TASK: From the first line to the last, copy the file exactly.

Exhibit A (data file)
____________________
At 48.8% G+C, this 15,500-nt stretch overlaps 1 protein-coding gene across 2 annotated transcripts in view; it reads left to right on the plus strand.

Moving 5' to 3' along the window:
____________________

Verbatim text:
At 48.8% G+C, this 15,500-nt stretch overlaps 1 protein-coding gene across 2 annotated transcripts in view; it reads left to right on the plus strand.

Moving 5' to 3' along the window: